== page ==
The rewards for employing technology include business efficiency and enhanced personal communication. Even the tax system provides benefits to those who embrace the cyber world.

Let’s start with tax write-offs for computer equipment: Computers used in a business are capital assets that may be depreciated over time. But currently, a temporary 100% write-off is available for eligible computer hardware and software purchased before February 2011. Further, the half-year rule that ordinarily restricts the capital cost allowance (CCA) deduction in the year of acquisition to one-half of the write-off doesn’t apply to this temporary measure.

This accelerated write-off applies to general-purpose electronic-data-processing equipment, including computers, servers, storage devices, monitors, drives, cables and printers, as well as system software. But it doesn’t apply to application software purchased separately from the hardware, phone systems, data networks, data-handling equipment and electronic process control or monitoring equipment.

For acquisitions after January 2011, the CCA rate for computer hardware and system software will revert to 55% (27.5% in the year of acquisition).

Businesses that devote resources to technological advancement may be eligible for significant tax incentives. For instance, the federal Scientific Research and Experimental Development (SR&ED) program provides investment tax credits (ITCs) and tax deductions for eligible expenditures relating to research and development in Canada that will lead to new or improved products or processes.

Small- to medium-sized Canadian-controlled private corporations may claim ITCs of 35% on the first $3 million of qualified expenditures, and 20% on any excess amount. They may also receive all or a portion of the ITCs earned as a tax refund. Other Canadian corporations, individuals, partnerships and trusts may claim ITCs at a rate of 20%. Unused ITCs may be carried back three years and forward 20 years.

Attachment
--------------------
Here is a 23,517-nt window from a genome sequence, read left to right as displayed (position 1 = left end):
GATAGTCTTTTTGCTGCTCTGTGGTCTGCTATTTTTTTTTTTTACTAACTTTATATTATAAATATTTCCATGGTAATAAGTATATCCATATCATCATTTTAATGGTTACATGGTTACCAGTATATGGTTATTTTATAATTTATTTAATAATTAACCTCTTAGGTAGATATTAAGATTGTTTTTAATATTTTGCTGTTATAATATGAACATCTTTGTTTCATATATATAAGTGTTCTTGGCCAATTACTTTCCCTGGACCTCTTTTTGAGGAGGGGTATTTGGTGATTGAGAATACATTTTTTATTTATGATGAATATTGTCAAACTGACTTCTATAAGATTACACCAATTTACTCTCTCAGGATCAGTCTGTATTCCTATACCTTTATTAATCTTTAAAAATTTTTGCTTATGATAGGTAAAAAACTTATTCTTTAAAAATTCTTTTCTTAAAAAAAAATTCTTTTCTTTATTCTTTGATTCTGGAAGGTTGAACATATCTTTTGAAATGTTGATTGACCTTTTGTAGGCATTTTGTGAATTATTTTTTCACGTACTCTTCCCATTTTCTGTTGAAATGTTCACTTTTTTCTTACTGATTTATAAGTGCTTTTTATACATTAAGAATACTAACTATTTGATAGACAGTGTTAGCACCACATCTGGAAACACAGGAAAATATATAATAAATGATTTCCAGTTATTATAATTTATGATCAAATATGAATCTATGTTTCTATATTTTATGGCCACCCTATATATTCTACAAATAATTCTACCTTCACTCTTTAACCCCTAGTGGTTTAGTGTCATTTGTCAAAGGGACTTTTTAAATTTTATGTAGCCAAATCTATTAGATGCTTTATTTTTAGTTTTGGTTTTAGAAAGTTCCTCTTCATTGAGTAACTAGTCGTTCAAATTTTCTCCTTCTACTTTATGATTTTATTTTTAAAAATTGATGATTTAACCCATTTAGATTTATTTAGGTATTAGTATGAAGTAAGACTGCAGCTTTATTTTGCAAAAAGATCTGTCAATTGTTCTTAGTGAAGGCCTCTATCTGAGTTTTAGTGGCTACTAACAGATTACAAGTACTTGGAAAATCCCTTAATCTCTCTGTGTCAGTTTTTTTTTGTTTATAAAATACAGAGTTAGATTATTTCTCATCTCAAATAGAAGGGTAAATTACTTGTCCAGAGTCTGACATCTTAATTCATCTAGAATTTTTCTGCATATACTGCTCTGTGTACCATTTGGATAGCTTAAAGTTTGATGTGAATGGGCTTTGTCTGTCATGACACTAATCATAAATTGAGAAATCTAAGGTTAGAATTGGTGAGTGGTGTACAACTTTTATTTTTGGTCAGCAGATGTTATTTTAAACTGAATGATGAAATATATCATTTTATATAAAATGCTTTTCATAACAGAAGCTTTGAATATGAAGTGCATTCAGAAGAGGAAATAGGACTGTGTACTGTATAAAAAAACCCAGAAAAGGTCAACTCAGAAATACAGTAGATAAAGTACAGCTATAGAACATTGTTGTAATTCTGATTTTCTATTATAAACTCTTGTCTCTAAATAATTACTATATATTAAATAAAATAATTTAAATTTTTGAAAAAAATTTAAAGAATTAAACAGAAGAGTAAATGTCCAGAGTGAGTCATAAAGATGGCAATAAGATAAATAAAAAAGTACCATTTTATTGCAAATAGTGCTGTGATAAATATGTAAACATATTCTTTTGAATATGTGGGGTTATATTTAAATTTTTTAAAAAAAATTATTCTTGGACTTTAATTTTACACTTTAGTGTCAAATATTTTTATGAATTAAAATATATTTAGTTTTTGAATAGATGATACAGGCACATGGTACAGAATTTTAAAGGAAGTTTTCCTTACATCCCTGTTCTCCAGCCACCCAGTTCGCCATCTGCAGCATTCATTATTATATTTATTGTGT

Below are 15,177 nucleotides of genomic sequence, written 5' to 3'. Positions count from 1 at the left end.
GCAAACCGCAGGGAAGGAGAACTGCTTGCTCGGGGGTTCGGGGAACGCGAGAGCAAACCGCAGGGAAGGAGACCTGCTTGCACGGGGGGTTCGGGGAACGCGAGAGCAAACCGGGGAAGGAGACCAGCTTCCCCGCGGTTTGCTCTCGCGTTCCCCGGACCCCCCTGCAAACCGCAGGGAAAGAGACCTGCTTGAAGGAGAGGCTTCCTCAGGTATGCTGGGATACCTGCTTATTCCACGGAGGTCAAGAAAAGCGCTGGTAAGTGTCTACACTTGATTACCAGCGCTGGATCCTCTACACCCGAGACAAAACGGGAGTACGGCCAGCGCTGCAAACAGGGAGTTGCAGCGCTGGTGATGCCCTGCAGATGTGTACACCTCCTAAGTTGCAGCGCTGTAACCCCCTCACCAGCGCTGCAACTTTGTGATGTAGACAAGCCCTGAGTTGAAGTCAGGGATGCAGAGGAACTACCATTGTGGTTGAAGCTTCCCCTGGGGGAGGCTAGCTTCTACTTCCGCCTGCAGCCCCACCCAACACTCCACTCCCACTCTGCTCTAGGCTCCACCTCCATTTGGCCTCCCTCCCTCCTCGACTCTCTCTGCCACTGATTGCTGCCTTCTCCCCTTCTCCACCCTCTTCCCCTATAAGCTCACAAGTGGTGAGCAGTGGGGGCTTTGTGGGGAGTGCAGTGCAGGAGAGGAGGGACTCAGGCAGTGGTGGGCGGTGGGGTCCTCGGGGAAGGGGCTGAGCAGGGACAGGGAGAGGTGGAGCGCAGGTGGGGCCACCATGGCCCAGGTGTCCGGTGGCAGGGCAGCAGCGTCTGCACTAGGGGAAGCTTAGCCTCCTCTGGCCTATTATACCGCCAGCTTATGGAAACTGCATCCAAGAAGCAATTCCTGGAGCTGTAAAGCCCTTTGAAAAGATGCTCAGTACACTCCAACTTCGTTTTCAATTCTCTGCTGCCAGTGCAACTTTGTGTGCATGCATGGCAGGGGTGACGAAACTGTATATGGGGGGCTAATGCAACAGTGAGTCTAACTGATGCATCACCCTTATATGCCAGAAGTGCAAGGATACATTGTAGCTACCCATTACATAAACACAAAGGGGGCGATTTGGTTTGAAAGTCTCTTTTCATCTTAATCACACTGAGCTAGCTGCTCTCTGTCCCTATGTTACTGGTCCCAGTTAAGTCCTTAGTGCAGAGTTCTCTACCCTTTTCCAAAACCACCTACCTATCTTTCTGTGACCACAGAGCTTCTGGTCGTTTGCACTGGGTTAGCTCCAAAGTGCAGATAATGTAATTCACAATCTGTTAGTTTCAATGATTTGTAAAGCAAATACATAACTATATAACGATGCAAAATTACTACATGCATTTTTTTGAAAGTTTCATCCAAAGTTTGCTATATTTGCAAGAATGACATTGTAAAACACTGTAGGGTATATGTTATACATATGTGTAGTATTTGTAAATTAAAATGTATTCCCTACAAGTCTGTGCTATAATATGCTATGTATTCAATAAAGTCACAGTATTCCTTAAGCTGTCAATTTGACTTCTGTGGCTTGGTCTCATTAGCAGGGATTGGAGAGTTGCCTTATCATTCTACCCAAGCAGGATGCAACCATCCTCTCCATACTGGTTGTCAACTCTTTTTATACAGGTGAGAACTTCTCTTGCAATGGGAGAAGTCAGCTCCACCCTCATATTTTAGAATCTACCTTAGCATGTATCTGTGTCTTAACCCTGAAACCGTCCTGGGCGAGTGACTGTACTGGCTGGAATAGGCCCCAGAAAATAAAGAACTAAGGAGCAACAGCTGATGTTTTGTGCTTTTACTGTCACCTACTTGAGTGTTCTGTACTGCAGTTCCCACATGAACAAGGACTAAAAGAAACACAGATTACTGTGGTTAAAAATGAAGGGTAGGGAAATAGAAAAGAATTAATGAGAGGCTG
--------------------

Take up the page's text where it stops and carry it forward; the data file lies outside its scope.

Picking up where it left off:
Eligible expenditures are fully deductible in the year incurred (or a future year), but the amount deductible is reduced by any ITC claimed in the prior year or any other government assistance.

But in order for work or activity to qualify for SR&ED tax credits:

  • The project must be for scientific or technological advancement;
  • There must be scientific or technological uncertainty;
  • There must be scientific and technical content-documented systematic investigation; and
  • In relation to IT, the project must push the body of knowledge beyond what’s known and available.

Finally, in addition to e-filing tax returns, taxpayers can access and manage tax information through the CRA electronic services. My Account for individuals permits the viewing of tax information, including assessments for the current and six preceding years; carryover amounts, including capital and non-capital losses; RRSP contribution room; and various account balances. Changes can also be made to returns already filed.

My Business Account allows business owners, officers and directors to access various tax accounts and certain communications from the CRA. Both programs can be used to file objections to CRA assessments.

If you manage tax affairs, clients can provide online authorization for you to access most of this online tax information and communicate with the CRA on your client’s behalf.

Note: Remind clients to beware of fraudulent e-mails that appear to come from the CRA. These e-mails may direct taxpayers to a website that appears official, where they’re asked to provide personal financial information. The CRA never requests information by e-mail.


Gena katz, FCA, CFP, an executive director with

target=”_blank”> Ernst & Young’s National Tax Practice in Toronto. Her column appears

monthly in Advisor’s Edge


Originally published in Advisor's Edge